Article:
Château Lafitte, Château Petrus, Châteauneuf-du-Pape are vineyards and vintages whose names have passed into myth and become synonymous with Bordeaux, the most famous wine region in the world.
Château d’Yquem, a Sauternes dessert wine from the Gironde area of Bordeaux, belongs in this legendary lineup: It is widely considered to be among the best Sauternes ever made.
Normally, wines like the Château d’Yquem are found in specialty wine stores and tend to be prohibitively expensive for many consumers.
But German discount grocery chain Lidl aims to change that, selling the 2011 wine – one of the most expensive in the world – online for €349 ($446) a bottle, around €40 less than in wine stores. While that price is still far too high for most Lidl shoppers, it’s not for some, and these are a new target group Lidl hopes to tap.
The pricing of Château d’Yquem is not an isolated case. In its online ad “Voyage to Bordeaux,” Lidl offers various products from the world’s largest contiguous region for top wines at prices well below those of specialty stores. For instance, a bottle of Château Montrose from 2011 costs €89.99, or €30 less than at other retailers.
“How credible is a wine offering when the prices for a bottle of white wine run between €1.19 and €349?”
Lidl plans to offer high-priced wines from many other regions as well, according to Carsten Schmitz, managing director of the retailer’s online store.
The company already sells wines from Portugal and Spain online, in cooperation with its own operations in both countries. “We currently offer between 800 and 1,000 different wines in the online shop,” Mr. Schmitz said.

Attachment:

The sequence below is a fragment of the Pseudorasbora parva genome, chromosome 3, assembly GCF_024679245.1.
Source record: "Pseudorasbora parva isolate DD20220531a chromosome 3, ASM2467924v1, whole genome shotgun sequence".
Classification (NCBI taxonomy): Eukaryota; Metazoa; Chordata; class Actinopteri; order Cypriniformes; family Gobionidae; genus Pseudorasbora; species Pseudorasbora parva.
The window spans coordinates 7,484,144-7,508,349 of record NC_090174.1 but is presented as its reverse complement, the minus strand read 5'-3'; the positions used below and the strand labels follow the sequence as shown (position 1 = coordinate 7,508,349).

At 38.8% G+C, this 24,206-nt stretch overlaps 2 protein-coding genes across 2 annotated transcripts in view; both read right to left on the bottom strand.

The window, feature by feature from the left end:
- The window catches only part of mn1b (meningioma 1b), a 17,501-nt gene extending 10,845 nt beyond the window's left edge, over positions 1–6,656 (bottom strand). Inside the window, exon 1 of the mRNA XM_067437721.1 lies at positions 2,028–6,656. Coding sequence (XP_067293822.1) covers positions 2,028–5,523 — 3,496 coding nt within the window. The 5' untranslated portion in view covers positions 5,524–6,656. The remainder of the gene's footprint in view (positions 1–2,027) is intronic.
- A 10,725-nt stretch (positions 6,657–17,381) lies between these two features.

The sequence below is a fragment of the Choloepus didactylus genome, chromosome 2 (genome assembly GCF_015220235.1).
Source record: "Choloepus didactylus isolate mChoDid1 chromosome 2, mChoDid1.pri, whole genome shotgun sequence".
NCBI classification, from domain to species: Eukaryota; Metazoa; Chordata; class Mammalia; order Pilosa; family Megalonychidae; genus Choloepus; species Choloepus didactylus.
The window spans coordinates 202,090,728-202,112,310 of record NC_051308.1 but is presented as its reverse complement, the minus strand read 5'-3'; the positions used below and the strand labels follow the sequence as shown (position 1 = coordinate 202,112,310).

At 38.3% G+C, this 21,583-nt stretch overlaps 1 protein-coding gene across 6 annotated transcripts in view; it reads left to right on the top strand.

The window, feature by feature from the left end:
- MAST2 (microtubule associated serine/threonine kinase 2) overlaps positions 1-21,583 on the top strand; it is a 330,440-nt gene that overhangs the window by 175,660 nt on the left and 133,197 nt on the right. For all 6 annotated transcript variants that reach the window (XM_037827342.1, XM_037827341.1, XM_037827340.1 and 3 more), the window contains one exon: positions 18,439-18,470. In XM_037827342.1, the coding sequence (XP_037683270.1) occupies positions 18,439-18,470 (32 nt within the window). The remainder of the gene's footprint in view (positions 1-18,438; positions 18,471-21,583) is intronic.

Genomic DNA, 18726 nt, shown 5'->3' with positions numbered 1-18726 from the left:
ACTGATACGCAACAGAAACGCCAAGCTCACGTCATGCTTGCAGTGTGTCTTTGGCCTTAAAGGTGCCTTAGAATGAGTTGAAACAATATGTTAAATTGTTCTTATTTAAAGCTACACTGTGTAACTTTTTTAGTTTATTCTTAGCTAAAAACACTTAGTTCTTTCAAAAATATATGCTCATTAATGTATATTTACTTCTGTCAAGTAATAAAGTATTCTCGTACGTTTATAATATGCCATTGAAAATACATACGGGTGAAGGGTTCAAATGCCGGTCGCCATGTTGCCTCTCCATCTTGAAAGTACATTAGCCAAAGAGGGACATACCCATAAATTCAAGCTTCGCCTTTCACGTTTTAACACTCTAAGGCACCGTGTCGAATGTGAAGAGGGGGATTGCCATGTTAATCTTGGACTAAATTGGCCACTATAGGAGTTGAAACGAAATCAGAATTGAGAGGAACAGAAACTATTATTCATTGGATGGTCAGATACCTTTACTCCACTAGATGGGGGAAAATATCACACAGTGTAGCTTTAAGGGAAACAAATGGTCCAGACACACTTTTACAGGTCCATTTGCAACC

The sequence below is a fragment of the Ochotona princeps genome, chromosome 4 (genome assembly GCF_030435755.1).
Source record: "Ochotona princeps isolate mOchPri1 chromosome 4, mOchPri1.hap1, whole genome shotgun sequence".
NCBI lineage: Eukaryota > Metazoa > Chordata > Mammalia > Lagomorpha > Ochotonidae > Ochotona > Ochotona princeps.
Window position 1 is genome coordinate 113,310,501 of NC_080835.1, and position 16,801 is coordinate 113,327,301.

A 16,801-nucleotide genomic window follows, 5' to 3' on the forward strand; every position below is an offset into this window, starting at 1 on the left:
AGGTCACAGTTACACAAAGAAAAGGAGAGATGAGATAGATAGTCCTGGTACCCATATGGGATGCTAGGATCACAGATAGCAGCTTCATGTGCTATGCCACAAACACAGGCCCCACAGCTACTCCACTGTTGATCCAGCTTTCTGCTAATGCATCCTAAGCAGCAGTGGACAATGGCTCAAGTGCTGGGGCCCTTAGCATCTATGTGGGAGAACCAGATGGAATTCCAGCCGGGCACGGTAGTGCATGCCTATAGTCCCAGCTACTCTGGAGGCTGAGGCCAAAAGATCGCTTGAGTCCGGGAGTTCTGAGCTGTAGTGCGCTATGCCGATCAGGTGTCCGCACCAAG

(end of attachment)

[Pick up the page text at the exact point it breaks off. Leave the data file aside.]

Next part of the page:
The discounter, he added, can offer top wines in large quantities because the discounter has the capacity to order and store products in bulk.
Because most specialty retailers can’t afford to sit long on unsold wine, they place much smaller orders with the vineyards, often using a middle man to negotiate the purchase. That adds to their costs.
Developments such as the Bordeaux offer from Lidl are part of a larger trend that could see wine stores being squeezed out by aggressive pricing, according to Michael Pleitgen, a marketing expert and founder of the Berlin Wine Academy. “Discount stores have been building up their wine offerings for many years, also online,” he said.
Top-end wines are increasingly available at grocery and discount stores as retailers push their way into the premium segment.
A study by consulting group Macro Wine Consult agrees. Retailers obtain the highest prices through Internet and catalog sales. Many connoisseurs now use these sources to buy premium wines.
Top wines from renowned vineyards, once the domain of specialty stores, are now increasingly available in grocery and discount stores as retailers push their way into the premium segment, according to Mr. Pleitgen.
These stores benefit from their widespread presence. Food retailers and discounters increased their share in the wine market to 56 percent in 2013 from 52 percent the year before, according to the Society for Consumer Research.
“Whoever has a lot to sell – whether as a maker or a region – can’t bypass the food retailers and discount stores,” Mr. Pleitgen said.
For Germany-based wine market leader Hawesko, the move by Lidl did not come as a surprise. But Hawesko marketing director Nikolas von Haugwitz questions how a discounter, known to sell products at cut-throat prices, can sell a top product without diluting its brand.“How credible is a wine offering when the prices for a bottle of white wine run between €1.19 and €349?” he asked.
Jürgen Röder is the finance editor at Handelsblatt Online. To contact the author: email@example.com